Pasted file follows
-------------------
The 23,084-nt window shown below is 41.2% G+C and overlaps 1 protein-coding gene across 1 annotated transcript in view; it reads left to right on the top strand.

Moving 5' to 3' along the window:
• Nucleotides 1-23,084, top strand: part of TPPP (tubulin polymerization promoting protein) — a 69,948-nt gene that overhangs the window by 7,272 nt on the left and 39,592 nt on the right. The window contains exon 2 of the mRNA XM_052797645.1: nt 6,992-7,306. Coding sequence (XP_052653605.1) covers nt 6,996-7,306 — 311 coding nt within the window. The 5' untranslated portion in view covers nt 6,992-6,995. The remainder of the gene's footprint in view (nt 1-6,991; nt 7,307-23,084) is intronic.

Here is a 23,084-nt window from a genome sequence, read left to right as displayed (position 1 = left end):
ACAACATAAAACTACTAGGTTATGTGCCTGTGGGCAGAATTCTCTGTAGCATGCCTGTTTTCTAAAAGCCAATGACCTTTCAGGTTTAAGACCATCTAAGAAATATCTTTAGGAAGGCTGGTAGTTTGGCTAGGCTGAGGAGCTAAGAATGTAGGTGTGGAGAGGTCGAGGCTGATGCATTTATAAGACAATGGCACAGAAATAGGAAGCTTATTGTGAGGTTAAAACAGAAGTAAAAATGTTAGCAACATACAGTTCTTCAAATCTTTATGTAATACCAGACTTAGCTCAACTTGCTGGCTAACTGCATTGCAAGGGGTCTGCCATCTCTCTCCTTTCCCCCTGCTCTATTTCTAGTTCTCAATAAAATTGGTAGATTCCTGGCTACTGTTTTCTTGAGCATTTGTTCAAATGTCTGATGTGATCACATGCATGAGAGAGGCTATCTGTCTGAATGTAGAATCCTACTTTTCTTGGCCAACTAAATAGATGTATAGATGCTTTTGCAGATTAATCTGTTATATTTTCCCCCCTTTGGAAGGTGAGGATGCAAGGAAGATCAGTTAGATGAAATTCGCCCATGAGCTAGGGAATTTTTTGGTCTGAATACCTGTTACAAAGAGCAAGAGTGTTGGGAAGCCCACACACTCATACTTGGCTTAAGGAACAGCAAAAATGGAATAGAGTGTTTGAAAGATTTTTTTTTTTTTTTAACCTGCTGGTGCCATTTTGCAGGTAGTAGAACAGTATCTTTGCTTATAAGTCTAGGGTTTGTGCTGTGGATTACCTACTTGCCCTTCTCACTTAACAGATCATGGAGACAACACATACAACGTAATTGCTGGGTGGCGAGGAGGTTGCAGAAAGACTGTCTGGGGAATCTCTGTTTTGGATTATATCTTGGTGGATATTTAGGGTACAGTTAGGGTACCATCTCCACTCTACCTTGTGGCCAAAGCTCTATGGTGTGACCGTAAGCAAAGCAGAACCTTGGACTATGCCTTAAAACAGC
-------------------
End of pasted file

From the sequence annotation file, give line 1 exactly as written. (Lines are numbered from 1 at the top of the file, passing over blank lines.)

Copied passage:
The 23,084-nt window shown below is 41.2% G+C and overlaps 1 protein-coding gene across 1 annotated transcript in view; it reads left to right on the top strand.